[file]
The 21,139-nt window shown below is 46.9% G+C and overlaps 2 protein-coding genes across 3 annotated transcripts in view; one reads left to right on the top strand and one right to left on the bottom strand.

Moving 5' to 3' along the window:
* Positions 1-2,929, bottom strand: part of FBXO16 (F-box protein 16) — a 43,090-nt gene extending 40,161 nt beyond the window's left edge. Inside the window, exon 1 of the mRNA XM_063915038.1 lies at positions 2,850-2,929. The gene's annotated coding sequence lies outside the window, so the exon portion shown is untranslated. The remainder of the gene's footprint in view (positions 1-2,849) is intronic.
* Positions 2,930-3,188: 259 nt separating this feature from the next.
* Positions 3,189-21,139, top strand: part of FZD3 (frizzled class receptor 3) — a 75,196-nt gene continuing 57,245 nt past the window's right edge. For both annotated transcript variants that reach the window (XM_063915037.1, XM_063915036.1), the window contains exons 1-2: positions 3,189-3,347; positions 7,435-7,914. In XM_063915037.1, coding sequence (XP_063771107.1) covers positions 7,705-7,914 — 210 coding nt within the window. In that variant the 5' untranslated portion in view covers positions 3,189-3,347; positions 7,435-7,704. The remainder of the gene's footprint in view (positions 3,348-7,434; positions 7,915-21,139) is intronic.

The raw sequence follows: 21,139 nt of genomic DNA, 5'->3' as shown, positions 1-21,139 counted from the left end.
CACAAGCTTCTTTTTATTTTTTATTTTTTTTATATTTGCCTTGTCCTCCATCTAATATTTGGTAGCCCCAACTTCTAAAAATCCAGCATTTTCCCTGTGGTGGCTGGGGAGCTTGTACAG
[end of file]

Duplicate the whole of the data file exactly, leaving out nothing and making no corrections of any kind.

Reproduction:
The 21,139-nt window shown below is 46.9% G+C and overlaps 2 protein-coding genes across 3 annotated transcripts in view; one reads left to right on the top strand and one right to left on the bottom strand.

Moving 5' to 3' along the window:
* Positions 1-2,929, bottom strand: part of FBXO16 (F-box protein 16) — a 43,090-nt gene extending 40,161 nt beyond the window's left edge. Inside the window, exon 1 of the mRNA XM_063915038.1 lies at positions 2,850-2,929. The gene's annotated coding sequence lies outside the window, so the exon portion shown is untranslated. The remainder of the gene's footprint in view (positions 1-2,849) is intronic.
* Positions 2,930-3,188: 259 nt separating this feature from the next.
* Positions 3,189-21,139, top strand: part of FZD3 (frizzled class receptor 3) — a 75,196-nt gene continuing 57,245 nt past the window's right edge. For both annotated transcript variants that reach the window (XM_063915037.1, XM_063915036.1), the window contains exons 1-2: positions 3,189-3,347; positions 7,435-7,914. In XM_063915037.1, coding sequence (XP_063771107.1) covers positions 7,705-7,914 — 210 coding nt within the window. In that variant the 5' untranslated portion in view covers positions 3,189-3,347; positions 7,435-7,704. The remainder of the gene's footprint in view (positions 3,348-7,434; positions 7,915-21,139) is intronic.

The raw sequence follows: 21,139 nt of genomic DNA, 5'->3' as shown, positions 1-21,139 counted from the left end.
CACAAGCTTCTTTTTATTTTTTATTTTTTTTATATTTGCCTTGTCCTCCATCTAATATTTGGTAGCCCCAACTTCTAAAAATCCAGCATTTTCCCTGTGGTGGCTGGGGAGCTTGTACAG